It's official. The Catholic Knight is retired.  I'm hanging up the helmet and passing the torch. There will be no more articles, no more commentaries, no more calls to action. THIS BLOG IS CLOSED. I've spent a very long time thinking about this, I believe the time has come, and is a bit overdue.  I want to thank my readers for everything, but most especially for your encouragement and your willingness to go out there and fight the good fight. So, that being the case, I've spend the last several weeks looking for bloggers who are fairly active, and best represent something akin to the way I think and what I believe.  I recommend the following blogs for my readers to bookmark and check on regularly. Pick one as your favourite, or pick them all. They are all great..... In His Majesty's Service, THE CATHOLIC KNIGHT

Thursday, September 27, 2007

ECUSA Broken On 'Fundamental Lines' - Anglican Communion Crumbling

"What we expected to come from them is to repent - that this is a sin in the eyes of the Lord and repentance is what me, in particular, and others expected to hear coming from this church," he said.

Correspondents say it was hoped the agreement would help defuse the crisis.

But Assistant Bishop of Kampala, Ugandan David Zac Niringiye, says it was "not a change of heart" and showed the church was already split.

"What this situation has brought to the fore is the malaise - something much deeper - that the entire communion has not dealt with and the consecration of Bishop Gene really brought to the surface something that was there," he told the BBC's Focus on Africa programme.

"It is not the same church because it's broken on very fundamental lines."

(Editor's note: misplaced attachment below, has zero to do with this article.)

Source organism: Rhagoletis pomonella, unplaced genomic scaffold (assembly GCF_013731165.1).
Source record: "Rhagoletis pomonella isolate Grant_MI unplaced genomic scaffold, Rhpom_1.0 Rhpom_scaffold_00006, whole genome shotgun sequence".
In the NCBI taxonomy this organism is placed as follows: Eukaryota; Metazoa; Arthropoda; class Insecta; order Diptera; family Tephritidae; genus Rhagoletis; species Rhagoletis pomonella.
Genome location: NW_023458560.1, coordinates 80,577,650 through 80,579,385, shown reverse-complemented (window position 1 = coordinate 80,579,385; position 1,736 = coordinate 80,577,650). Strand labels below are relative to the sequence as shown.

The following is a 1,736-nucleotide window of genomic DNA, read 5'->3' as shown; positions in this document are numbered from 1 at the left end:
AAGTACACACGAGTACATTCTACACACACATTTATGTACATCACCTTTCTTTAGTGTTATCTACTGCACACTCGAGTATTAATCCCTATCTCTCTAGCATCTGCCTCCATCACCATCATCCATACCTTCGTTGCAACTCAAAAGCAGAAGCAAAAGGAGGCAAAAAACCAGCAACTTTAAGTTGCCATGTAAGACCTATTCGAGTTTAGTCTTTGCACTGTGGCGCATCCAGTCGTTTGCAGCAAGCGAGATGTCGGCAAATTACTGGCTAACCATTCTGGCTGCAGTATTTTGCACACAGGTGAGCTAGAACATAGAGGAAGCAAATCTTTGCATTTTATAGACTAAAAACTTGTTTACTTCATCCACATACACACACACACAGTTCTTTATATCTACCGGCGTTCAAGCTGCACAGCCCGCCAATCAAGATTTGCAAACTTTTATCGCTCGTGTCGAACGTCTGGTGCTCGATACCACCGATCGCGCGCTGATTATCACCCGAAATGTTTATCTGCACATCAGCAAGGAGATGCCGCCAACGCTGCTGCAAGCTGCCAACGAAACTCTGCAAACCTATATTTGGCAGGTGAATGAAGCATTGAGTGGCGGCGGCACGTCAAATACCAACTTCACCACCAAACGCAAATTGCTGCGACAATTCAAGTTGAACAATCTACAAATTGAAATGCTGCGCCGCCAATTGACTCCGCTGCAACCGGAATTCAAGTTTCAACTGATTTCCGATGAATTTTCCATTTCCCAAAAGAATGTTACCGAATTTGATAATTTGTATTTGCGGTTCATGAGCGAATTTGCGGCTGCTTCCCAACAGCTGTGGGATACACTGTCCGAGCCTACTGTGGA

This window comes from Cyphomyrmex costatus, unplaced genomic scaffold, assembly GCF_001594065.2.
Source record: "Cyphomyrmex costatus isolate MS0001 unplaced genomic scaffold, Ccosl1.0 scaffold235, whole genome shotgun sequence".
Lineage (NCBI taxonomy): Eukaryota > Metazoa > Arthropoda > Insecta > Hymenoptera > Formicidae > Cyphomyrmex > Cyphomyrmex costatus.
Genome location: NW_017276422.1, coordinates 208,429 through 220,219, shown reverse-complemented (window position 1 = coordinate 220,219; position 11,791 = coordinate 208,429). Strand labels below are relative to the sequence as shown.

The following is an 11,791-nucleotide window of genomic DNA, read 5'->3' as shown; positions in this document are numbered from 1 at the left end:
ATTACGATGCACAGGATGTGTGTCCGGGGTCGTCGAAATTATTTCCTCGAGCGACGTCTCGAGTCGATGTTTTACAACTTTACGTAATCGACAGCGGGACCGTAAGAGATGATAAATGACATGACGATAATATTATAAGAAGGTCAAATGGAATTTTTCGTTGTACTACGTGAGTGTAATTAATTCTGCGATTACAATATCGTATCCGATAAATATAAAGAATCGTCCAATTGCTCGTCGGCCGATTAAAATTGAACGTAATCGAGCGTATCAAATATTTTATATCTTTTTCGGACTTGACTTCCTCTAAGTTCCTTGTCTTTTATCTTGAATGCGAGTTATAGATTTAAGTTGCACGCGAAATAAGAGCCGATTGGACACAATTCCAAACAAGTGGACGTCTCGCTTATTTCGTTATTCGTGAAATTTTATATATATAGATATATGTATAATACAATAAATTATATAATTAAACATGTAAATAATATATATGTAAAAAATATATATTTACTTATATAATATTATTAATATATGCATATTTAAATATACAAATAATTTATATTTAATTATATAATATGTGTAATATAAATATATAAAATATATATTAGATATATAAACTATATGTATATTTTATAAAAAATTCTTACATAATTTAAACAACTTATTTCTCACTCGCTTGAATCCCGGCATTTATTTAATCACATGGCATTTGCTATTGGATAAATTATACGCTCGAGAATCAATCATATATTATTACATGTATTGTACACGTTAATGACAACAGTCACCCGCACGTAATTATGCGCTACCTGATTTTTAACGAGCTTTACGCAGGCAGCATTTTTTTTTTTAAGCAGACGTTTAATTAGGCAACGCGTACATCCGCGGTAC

THE CATHOLIC KNIGHT: Conservative Anglicans around the word are completely dissatisfied with the response of the ECUSA to demands that the denomination "repent" and acknowledge homosexuality as a sin. Instead what the ECUSA gave them was a promise to exercise restraint in the consecration of gay clergy and put a hold on gay marriages until further notice. They did not acknowledge homosexuality as a sin, nor did they give any indication that they repented of ordaining a practicing homosexual to the episcopate. The bishops of the ECUSA chose instead to give a political response.

The African bishops' response indicates that a deep rift is developing within the Communion, one that may jeopardize the stability of the entire denomination.

A few years ago, rumors circulated about several Anglican bishops in dialog with the pope about returning to Rome under a full fledged Anglican Rite. These negotiations have been kept secret, but rumor has it they are underway. The response of the African bishops indicates that they are dissatisfied with the way the leadership of the communion has handled this problem.

Some of my readers may wonder why I've taken such interest in the Anglicans. The answer is for historical purposes. What we are witnessing here is the embryonic stage of the formation of a new rite within the Catholic Church. It represents the beginning of the end for the English Reformation. Anglicanism is falling, and in that fall we'll we are witnessing a rebirth -- the rebirth of something that hasn't been seen in 500 years -- The English Catholic Rite.